I think NPR says it best in their ethics handbook: “We acknowledge that nothing on the web is truly private.”
In my training sessions with reporters on social media, I’ve always urged them not to put anything on the internet — whether you think it’s private or not — that you wouldn’t feel comfortable being broadcast publicly. This is the safest attitude to have online, because something private can be retweeted, shared or even screen-grabbed and spread further than you may have intended.
However, many individuals have an expectation of privacy online, and I believe journalists should respect that to a reasonable degree. I think it’s absolutely ethical for a journalist or employer (or anyone, for that matter) to Google, follow or Facebook-friend request; it’s the responsibility of a social media user to understand and manage their privacy settings and be aware of their digital reputation.
However, I think a journalist should only use content from someone else’s social media space if it’s (a) newsworthy and (b) either shared publicly or the reporter has permission from the user to include privately shared information in a story.
I routinely check my privacy settings and my Google results, and I am cautious about accepting Facebook friend requests since that is the network on which I occasionally share an update intended for my friends rather than the public. Unfortunately, not all social media users are aware of how they appear to the public.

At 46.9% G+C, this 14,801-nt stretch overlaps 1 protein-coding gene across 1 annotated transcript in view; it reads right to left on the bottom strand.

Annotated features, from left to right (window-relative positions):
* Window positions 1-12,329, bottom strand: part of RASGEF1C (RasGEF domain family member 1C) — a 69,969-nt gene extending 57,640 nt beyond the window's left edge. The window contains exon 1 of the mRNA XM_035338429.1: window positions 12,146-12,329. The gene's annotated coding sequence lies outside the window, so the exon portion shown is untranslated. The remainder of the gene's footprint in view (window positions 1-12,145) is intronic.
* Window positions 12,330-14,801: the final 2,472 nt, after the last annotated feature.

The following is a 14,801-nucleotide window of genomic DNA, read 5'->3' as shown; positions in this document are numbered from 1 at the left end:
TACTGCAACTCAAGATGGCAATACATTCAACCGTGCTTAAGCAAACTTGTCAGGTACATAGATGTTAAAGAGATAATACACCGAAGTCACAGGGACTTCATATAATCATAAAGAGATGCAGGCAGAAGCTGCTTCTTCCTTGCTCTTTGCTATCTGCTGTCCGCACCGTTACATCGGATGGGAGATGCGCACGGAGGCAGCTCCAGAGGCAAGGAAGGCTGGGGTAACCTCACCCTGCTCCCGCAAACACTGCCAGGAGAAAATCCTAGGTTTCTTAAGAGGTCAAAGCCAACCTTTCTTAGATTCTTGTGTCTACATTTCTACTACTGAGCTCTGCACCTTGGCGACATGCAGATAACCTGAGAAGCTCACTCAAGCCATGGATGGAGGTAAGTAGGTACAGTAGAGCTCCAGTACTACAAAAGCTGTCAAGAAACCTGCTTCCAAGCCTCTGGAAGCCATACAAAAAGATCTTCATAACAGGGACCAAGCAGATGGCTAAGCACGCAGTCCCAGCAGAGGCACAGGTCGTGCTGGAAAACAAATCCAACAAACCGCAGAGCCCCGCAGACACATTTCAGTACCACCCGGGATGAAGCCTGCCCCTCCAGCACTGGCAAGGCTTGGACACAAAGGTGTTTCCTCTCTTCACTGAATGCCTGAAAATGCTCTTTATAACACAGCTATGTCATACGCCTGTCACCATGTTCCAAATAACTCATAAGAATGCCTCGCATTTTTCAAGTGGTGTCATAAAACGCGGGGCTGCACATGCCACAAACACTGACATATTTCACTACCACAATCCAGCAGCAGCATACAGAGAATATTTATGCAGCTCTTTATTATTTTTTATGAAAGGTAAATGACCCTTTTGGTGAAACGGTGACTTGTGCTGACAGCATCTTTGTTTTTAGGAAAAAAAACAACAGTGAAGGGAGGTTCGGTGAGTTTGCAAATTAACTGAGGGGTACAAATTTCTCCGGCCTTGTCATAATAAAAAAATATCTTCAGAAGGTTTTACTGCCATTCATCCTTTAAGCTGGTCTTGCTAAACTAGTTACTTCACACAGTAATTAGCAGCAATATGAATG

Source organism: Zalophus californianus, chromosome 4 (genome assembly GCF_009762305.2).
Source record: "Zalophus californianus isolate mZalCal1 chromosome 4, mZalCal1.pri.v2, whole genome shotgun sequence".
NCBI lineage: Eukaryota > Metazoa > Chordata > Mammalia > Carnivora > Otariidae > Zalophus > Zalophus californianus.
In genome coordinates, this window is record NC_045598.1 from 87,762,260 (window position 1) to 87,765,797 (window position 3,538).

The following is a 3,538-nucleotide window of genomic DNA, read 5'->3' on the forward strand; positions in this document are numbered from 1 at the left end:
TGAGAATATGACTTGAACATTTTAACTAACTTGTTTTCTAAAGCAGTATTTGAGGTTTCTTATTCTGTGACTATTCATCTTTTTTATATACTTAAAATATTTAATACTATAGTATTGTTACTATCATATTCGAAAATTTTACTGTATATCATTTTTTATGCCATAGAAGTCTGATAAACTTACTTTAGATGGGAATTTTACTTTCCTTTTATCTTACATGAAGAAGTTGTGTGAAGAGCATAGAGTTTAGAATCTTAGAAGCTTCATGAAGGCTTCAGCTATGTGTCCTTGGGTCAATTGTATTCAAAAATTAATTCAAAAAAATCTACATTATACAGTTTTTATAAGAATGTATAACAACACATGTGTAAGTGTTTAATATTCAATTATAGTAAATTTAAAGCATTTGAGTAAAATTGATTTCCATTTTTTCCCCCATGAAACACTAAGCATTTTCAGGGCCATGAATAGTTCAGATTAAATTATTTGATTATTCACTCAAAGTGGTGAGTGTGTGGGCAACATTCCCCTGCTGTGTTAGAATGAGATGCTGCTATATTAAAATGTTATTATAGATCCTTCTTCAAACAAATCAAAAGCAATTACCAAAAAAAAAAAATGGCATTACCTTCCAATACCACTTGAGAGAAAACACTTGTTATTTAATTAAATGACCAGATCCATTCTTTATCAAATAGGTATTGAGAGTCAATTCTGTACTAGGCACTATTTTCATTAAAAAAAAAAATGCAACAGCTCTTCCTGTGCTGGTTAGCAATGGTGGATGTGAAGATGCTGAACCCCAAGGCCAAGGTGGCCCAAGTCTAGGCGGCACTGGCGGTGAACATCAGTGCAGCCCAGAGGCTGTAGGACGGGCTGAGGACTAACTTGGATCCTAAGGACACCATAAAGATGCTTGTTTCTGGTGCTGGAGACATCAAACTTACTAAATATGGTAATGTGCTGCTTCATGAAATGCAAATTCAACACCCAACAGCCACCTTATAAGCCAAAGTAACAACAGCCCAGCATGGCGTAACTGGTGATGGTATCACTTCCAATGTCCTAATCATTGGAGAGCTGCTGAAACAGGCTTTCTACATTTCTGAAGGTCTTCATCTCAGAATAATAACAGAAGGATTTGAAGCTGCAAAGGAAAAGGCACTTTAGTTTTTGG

Facebook especially is known for frequently adjusting how privacy settings work — introducing new options and including a default that some users might not choose for themselves. I think Facebook’s Help Center explains these changes as well as older features well, but the same users who are not aware of their own privacy settings are likely also the ones who don’t realize Facebook maintains such a robust help section.
Although maybe not for every single Facebook settings update, Facebook does use little pop-ups to tell users that the look of their profile is changing or there’s something new to adjust in their settings. While that’s helpful, maybe that’s not enough.
According to Consumer Reports, as of 2013, 13 million Facebook users have never even looked at their privacy settings. Perhaps Facebook should give these users a pop-up every time they log in until they at least click over to the privacy settings page. Then they could deliver a pop-up every time there’s a new adjustment to privacy settings. While this might annoy some users, at least no one could say Facebook wasn’t trying to make its users aware of their privacy options.